Drew Barrymore was interviewed by EgyptAir’s in-flight magazine and apparently that interview didn’t really happen and the whole thing is fake and, who even knows what to think really? Here’s some stuff to befuddle you
Celebrity interviews can be a great opportunity for fans to gain some insight into the lives of people who might otherwise seem distant or inaccessible.
Whether you want to find out what really happened on the set of that famous film, or just fancy learning what an actor had for breakfast, the profile is a great source of info.
At least, that is, when it’s real.
Which bring us to Exhibit A: Drew Barrymore’s ‘interview’ in EgyptAir’s in-flight magazine, which if we’re being polite is absolutely bonkers.
The article in question was spotted by political analyst Adam Baron, who shared a few photos of the bizarre copy.
It was full of all kinds of strangeness, leading people to believe it couldn’t possibly be real, and if it looks like a duck, swims like a duck and quacks like a duck, then it’s probably a fake interview.
Okay, so we know it’s weird, but how weird are we talking? Here are five of the strangest moments in the interview…
1. The opening salvo
“Despite being unstable in her relationships most of her life, despite the several unsuccessful marriages and despite the busy life of stardom that dominated her life for several years; the beautiful American Hollywood actress Drew Barrymore has recently decided to temporary [sic] take an unlimited vacation to play her most crucial role as a mother.”
This is the opening to the piece. The opening. Ignoring the grammatical pros and cons of beginning a paragraph with the word ‘despite,’ and the mind-blowing paradox of something being both temporary and unlimited, this is wild. The existence of the piece on its own has a real air of Lisa Simpson asking “why did they come to our concert just to boo us?”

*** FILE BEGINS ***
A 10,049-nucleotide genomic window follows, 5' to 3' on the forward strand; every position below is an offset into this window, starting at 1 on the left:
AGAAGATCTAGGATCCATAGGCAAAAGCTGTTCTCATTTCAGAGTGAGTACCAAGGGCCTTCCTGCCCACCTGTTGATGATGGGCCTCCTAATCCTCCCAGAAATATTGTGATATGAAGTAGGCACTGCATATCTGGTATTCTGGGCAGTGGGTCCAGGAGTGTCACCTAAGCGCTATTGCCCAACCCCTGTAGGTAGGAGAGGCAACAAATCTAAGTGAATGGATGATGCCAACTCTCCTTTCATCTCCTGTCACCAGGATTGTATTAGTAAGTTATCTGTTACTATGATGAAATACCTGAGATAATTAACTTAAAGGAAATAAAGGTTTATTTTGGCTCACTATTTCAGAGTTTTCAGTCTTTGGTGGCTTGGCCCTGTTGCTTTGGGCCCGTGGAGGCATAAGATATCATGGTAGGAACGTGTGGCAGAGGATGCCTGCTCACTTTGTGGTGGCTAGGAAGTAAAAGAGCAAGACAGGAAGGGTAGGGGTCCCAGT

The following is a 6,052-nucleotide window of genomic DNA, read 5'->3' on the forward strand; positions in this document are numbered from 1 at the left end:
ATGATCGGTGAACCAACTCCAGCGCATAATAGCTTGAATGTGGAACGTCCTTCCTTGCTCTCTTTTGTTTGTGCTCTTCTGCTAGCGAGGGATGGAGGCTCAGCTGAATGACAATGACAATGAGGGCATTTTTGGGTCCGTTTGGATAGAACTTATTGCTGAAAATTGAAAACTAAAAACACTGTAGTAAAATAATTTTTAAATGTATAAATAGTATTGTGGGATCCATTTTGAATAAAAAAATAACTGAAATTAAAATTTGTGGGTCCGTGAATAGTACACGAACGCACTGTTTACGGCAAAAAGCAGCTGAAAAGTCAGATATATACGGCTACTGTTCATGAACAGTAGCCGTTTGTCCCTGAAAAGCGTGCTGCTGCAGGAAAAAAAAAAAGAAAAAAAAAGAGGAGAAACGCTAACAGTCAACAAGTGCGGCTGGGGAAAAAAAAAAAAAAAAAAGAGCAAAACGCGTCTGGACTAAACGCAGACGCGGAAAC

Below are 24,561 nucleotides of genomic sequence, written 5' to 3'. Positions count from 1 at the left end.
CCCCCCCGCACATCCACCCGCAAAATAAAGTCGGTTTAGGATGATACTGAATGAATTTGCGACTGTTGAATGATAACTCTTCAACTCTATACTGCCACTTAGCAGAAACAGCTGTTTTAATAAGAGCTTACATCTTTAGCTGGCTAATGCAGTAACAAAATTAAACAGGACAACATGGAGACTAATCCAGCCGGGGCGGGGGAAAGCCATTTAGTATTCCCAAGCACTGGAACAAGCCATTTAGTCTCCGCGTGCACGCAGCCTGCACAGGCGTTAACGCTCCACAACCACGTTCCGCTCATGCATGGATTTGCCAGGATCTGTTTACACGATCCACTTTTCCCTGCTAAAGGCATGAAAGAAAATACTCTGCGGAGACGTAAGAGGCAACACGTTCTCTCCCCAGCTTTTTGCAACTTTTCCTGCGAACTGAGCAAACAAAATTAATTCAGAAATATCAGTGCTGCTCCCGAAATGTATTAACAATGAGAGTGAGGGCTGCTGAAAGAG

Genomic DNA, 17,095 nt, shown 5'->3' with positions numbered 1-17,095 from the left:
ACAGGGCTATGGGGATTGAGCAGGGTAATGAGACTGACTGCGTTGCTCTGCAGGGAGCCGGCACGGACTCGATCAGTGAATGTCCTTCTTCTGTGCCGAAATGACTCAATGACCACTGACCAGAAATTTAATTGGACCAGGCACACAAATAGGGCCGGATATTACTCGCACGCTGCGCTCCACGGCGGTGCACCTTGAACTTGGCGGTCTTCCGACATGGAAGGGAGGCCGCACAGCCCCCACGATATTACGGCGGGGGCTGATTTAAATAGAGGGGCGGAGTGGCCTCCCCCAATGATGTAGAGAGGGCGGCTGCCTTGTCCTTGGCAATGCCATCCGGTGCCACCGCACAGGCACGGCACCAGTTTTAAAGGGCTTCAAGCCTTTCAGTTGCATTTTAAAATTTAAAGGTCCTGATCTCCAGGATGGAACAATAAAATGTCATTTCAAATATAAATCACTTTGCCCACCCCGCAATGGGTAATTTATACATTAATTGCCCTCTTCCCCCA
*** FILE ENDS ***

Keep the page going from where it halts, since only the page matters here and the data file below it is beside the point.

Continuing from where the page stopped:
Oh, and EgyptAir maintains the piece is a legitimate interview, for those who were wondering. Which if true is absolutely fine with regards Drew’s actual quotes but it doesn’t really explain why the interviewer seems so keen on being a bit nasty and dismissive of Barrymore. From the off.
2. The creative use of ‘almost’
We are told “It is known that Barrymore has had almost 17 relationships, engagements and marriages”. You read that right, “almost 17”. Normally you’d use almost when the upper number is rounded off, but “almost 17” has really thrown us. We might accept 17-18 is “almost 20” if you don’t know the exact number, but… just say “more than a dozen” if you want this already bizarre sentence to vaguely hang together. Or don’t go there. Barrymore is a 43 year-old woman, it’s not surprising that she may have had relationships with 17 different people. However we’re defining ‘relationship.’
At first we thought it might be a reference to the film 17 Again before remembering that’s the one where Matthew Perry becomes his teenage self, rather than the one where Barrymore goes undercover as a teen (Never Been Kissed – I know, it was on the tip of your tongue). So, yeah, no idea.
3. The psych lesson